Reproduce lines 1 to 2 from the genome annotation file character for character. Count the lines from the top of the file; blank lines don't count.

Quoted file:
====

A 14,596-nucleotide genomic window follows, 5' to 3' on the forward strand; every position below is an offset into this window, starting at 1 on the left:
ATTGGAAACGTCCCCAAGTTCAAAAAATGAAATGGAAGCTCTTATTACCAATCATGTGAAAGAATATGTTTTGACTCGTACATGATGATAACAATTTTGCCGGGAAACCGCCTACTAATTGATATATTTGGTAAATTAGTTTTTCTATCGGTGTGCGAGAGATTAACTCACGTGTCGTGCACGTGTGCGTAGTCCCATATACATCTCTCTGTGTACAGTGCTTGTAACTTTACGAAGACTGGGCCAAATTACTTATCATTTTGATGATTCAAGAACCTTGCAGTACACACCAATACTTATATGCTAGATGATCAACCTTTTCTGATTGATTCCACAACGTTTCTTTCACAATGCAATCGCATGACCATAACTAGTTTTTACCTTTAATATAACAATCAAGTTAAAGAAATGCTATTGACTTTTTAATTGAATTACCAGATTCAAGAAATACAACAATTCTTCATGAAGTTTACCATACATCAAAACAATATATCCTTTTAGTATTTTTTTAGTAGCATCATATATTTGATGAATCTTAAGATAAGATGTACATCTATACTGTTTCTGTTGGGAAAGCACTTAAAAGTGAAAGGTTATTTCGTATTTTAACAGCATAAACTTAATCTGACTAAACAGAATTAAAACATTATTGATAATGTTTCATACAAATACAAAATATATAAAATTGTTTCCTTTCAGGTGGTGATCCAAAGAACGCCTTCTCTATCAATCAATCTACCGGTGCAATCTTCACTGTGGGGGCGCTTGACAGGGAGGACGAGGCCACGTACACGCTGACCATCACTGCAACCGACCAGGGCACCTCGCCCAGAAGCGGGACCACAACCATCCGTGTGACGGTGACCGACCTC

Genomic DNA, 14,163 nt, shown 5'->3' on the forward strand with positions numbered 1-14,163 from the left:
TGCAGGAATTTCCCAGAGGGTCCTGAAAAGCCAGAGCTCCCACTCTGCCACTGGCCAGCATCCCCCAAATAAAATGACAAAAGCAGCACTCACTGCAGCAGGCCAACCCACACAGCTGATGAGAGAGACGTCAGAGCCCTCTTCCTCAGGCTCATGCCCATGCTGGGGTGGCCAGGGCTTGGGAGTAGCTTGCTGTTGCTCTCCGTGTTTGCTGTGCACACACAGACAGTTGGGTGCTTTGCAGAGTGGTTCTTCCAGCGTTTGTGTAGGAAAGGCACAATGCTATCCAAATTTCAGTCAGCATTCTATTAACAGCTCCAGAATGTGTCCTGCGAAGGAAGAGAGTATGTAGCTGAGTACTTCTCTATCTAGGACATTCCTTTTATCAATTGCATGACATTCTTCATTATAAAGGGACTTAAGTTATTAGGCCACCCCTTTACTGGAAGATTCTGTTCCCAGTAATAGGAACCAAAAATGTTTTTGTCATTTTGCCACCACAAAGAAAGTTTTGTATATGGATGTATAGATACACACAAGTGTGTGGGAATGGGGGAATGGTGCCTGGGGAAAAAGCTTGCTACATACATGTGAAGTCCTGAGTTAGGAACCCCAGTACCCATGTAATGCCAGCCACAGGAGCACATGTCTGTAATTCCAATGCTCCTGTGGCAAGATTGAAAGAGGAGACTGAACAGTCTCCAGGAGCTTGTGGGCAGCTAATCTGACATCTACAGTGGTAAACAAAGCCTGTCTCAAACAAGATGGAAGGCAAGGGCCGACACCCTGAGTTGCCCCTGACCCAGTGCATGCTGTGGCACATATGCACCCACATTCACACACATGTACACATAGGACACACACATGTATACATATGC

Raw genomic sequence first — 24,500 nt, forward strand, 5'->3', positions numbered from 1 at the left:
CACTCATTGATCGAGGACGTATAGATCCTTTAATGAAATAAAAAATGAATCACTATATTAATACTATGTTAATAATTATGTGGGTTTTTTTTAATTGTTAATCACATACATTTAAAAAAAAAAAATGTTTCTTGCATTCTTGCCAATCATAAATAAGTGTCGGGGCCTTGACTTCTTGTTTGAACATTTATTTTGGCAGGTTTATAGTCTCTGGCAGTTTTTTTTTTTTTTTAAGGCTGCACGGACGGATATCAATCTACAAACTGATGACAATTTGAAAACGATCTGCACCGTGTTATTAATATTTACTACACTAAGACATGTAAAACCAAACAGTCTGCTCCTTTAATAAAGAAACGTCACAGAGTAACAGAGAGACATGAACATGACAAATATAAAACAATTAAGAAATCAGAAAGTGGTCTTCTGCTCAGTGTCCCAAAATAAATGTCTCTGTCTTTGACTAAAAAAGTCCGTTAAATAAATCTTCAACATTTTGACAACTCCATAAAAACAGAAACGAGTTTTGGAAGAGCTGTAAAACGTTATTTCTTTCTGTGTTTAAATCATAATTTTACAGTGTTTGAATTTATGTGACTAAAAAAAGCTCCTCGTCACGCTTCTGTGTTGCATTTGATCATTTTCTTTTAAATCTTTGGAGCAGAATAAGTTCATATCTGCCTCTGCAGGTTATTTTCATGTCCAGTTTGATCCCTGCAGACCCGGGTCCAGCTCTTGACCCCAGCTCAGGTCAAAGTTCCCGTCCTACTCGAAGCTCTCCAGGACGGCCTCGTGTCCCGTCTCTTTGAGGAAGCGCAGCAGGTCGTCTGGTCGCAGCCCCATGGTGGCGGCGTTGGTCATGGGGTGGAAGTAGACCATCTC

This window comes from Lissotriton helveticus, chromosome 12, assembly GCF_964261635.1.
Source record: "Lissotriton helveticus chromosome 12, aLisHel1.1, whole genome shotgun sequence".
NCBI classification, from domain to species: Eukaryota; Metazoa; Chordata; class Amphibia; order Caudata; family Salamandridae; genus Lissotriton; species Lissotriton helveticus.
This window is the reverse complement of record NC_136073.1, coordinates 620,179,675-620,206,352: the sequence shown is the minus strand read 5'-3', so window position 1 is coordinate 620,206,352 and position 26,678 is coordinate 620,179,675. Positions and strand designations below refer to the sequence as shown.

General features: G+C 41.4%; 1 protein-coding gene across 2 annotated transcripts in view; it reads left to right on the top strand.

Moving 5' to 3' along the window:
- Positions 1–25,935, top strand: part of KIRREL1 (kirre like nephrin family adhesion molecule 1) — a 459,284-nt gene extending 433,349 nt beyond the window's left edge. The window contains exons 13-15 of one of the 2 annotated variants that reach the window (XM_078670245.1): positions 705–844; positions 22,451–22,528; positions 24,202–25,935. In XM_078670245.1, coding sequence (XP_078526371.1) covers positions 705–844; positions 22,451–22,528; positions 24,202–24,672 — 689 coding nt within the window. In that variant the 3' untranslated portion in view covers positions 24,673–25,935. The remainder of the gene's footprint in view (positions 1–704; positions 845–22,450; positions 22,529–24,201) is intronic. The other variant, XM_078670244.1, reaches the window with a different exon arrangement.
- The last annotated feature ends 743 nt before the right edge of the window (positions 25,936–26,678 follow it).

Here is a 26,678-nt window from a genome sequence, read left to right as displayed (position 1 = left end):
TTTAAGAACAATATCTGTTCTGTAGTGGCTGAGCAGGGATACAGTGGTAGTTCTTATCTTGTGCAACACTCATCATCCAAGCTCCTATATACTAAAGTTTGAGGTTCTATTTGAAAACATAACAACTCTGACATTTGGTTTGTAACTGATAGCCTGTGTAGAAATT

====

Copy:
A 14,596-nucleotide genomic window follows, 5' to 3' on the forward strand; every position below is an offset into this window, starting at 1 on the left:
ATTGGAAACGTCCCCAAGTTCAAAAAATGAAATGGAAGCTCTTATTACCAATCATGTGAAAGAATATGTTTTGACTCGTACATGATGATAACAATTTTGCCGGGAAACCGCCTACTAATTGATATATTTGGTAAATTAGTTTTTCTATCGGTGTGCGAGAGATTAACTCACGTGTCGTGCACGTGTGCGTAGTCCCATATACATCTCTCTGTGTACAGTGCTTGTAACTTTACGAAGACTGGGCCAAATTACTTATCATTTTGATGATTCAAGAACCTTGCAGTACACACCAATACTTATATGCTAGATGATCAACCTTTTCTGATTGATTCCACAACGTTTCTTTCACAATGCAATCGCATGACCATAACTAGTTTTTACCTTTAATATAACAATCAAGTTAAAGAAATGCTATTGACTTTTTAATTGAATTACCAGATTCAAGAAATACAACAATTCTTCATGAAGTTTACCATACATCAAAACAATATATCCTTTTAGTATTTTTTTAGTAGCATCATATATTTGATGAATCTTAAGATAAGATGTACATCTATACTGTTTCTGTTGGGAAAGCACTTAAAAGTGAAAGGTTATTTCGTATTTTAACAGCATAAACTTAATCTGACTAAACAGAATTAAAACATTATTGATAATGTTTCATACAAATACAAAATATATAAAATTGTTTCCTTTCAGGTGGTGATCCAAAGAACGCCTTCTCTATCAATCAATCTACCGGTGCAATCTTCACTGTGGGGGCGCTTGACAGGGAGGACGAGGCCACGTACACGCTGACCATCACTGCAACCGACCAGGGCACCTCGCCCAGAAGCGGGACCACAACCATCCGTGTGACGGTGACCGACCTC